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REVIEW ARTICLE
Year : 2015  |  Volume : 10  |  Issue : 3  |  Page : 91-98

An overview of neonatal conjuctivitis


Department of Paediatrics, Aminu Kano Teaching Hospital, Kano, Nigeria

Correspondence Address:
Mohammed Abdulsalam
Department of Paediatrics, Aminu Kano Teaching Hospital, Kano
Nigeria
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DOI: 10.4103/1858-5000.167868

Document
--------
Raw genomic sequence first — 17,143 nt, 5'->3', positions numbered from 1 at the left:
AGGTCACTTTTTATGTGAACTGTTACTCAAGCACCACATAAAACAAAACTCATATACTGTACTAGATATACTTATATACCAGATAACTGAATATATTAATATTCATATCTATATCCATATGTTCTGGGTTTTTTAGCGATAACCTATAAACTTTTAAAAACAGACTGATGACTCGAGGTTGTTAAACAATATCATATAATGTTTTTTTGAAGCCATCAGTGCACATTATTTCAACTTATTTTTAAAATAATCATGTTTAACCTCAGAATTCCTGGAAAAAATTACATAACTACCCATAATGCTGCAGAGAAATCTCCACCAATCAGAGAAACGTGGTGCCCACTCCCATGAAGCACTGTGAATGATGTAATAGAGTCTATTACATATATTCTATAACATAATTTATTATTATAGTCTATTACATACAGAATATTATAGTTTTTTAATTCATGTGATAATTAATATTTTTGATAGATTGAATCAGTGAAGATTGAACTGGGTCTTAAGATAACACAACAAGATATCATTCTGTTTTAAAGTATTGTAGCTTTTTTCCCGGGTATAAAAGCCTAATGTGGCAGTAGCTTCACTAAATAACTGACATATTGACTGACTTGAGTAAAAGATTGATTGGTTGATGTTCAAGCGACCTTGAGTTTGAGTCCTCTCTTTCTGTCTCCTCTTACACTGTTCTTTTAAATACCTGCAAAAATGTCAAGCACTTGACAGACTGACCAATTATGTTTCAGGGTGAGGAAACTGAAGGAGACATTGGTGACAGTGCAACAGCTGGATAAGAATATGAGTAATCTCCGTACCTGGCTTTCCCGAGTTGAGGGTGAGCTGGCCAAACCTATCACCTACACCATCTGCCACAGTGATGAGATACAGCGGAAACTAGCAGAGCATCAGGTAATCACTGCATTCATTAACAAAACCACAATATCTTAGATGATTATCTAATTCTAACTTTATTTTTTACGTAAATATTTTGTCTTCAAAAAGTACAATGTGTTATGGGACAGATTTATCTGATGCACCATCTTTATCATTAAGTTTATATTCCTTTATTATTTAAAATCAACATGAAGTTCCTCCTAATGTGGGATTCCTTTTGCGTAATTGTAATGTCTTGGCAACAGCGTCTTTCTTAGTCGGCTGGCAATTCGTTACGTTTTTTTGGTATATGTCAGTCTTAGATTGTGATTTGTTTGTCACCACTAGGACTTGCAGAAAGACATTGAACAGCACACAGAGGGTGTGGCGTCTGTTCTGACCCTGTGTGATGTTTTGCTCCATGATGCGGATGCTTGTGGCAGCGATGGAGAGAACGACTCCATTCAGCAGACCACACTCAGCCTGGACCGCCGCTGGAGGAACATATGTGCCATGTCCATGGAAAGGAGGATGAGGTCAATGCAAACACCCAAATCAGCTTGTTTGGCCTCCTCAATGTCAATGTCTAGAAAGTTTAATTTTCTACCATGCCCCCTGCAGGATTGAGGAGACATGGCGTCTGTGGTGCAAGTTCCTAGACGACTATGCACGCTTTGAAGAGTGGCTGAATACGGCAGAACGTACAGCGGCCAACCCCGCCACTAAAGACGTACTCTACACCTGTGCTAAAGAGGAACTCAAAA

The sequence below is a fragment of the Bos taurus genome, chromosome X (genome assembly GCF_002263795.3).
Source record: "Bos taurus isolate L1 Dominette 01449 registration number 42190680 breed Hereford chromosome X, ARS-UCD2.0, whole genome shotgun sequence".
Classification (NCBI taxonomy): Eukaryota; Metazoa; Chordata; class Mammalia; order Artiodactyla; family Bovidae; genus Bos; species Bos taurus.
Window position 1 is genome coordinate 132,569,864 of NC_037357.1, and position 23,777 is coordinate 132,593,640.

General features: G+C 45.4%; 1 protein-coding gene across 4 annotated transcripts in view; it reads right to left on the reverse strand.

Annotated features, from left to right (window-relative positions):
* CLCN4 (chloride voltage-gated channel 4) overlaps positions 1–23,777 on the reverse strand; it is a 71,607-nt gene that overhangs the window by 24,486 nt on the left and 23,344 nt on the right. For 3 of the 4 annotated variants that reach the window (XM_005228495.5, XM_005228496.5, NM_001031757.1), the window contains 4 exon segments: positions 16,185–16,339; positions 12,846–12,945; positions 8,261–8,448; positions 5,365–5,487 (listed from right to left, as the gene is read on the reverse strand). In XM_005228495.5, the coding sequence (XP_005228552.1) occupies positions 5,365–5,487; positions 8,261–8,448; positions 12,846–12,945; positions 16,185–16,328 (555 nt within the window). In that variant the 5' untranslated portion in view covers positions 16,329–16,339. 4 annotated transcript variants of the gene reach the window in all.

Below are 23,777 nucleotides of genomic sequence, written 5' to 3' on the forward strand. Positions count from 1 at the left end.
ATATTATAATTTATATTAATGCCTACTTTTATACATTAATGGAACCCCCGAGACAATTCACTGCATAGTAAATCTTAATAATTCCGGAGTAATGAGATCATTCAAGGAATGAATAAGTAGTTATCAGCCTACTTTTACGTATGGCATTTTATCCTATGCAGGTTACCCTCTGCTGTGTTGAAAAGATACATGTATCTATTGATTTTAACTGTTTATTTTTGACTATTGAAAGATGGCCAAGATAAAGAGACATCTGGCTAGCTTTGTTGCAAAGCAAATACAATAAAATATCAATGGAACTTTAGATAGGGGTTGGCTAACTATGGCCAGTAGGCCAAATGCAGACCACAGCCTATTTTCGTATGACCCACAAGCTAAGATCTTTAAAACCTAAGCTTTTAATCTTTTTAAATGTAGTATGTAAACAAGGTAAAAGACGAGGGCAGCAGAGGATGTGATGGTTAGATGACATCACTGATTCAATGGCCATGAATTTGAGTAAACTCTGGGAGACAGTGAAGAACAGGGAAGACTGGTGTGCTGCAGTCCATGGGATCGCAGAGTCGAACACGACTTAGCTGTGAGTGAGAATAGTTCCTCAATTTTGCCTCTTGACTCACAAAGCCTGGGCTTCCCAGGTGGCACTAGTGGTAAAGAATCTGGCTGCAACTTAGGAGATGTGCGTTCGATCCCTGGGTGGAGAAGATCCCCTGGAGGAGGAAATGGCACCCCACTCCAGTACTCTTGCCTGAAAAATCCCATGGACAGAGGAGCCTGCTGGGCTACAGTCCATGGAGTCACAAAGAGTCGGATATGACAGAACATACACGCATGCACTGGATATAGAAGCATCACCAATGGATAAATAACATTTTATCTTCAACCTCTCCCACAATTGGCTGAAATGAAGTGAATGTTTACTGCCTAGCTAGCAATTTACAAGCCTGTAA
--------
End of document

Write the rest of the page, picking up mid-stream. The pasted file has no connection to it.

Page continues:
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Neonatal conjunctivitis has been recognized for several centuries and it is one of the most common infections occurring in the 1 st month of life and remains an important cause of ocular morbidity of great health concern especially in developing countries. This article attempts to review the current epidemiology, etiology, risk factors, pathogenesis, investigations, and treatment and offer possible preventive measures to avert this potentially crippling disease. Most epidemiological reports have focused on gonococcal and chlamydial neonatal conjunctivitis because both are associated with sexually transmitted diseases and are therefore of general public health importance. The risk of conjunctivitis in newborns depends on frequencies of maternal infections, prophylactic measures, circumstances during labor and delivery, and postdelivery exposures to microorganisms. The etiological agents implicated as causes of Neonatal conjunctivitis can be classified into chemical and infective. Laboratory studies used in the diagnosis of neonatal conjunctivitis include smears, stains, cultures, and serological tests. Current World Health Organisation (WHO) guidelines for the management of sexually transmitted infections recommend that all cases of neonatal conjunctivitis be treated for both Neisseria gonorrhoeae and Chlamydia trachomatis. Four levels of intervention can be used to prevent childhood blindness and ocular morbidity from neonatal conjunctivitis. These strategies may reduce the prevalence of sexually transmitted disease, which in turn may reduce the risk to infants of exposure to agents that cause neonatal conjunctivitis.


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